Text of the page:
Flight Sergeant Herbert Clarke, from Portsmouth, was 22 when he was serving as an Air Gunner with 617 Squadron of the RAF, the famous Dambusters. Although there is no evidence to suggest how long he had been with the Dambusters for, Clarke had been mentioned in Despatches. An operation that took place on 7 October 1944 would sadly cost him his life.
As advancing French and American forces prepared to cross the Rhine near Mulhouse in Eastern France, it was feared that the Germans would flood the Rhine valley by destroying the Kembs dam, which formed part of the hydro-electric system that also made the Rhine navigable. Led by Wing Cdr ‘Willie’ Tait, 617 squadron took part in a daring pre-emptive daylight raid fielding a total of 13 Tallboy armed Lancasters. 7 bombing from 8000ft to distract the AA fire and 6 from below 1000ft to stand the best chance of a hit. 2 Lancasters were lost but Tait’s bomb fell right next to the dam and 30 minutes later a violent explosion breached the dam, the resulting loss of water leaving boats high and dry as far back as Basle in Switzerland.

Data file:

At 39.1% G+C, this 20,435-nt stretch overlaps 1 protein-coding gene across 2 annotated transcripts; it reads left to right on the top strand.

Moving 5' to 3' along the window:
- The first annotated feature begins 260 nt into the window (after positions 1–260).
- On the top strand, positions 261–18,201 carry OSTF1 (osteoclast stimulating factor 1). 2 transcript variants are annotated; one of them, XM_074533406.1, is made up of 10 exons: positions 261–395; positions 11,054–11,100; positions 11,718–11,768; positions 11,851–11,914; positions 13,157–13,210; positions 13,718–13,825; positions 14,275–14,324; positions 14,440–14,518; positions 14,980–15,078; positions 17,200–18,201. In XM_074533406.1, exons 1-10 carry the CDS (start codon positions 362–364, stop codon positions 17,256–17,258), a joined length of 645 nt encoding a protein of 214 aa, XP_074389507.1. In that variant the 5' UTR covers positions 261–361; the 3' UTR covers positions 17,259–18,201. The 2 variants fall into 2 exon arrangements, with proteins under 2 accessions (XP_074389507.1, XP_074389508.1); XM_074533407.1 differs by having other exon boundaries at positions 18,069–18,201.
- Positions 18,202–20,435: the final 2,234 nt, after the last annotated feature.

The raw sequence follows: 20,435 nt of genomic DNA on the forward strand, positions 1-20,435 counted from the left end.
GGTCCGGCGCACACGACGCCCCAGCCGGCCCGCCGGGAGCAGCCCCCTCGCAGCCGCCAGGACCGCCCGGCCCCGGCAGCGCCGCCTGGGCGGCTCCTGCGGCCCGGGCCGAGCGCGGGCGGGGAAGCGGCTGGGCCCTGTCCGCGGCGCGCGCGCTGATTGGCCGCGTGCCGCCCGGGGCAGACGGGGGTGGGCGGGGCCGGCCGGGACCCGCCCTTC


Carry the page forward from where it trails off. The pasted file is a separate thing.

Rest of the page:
Flight Sergeant Clarke was onboard one of the lost Lancasters, serial number LM482. The Tallboy bomb failed to release on their first run in to the target. On the second run they were hit by light flak and crashed 8 kilometres away from the target. Attacking such a heavily defended target, with great skill and during daylight was a magnificent feat. And to go round again after their bomb failed to release was in the best traditions of the RAF, and especially of the Dambusters.
Flight Sergeant Herbert Clarke is buried in Durnbach War Cemtery, Germany.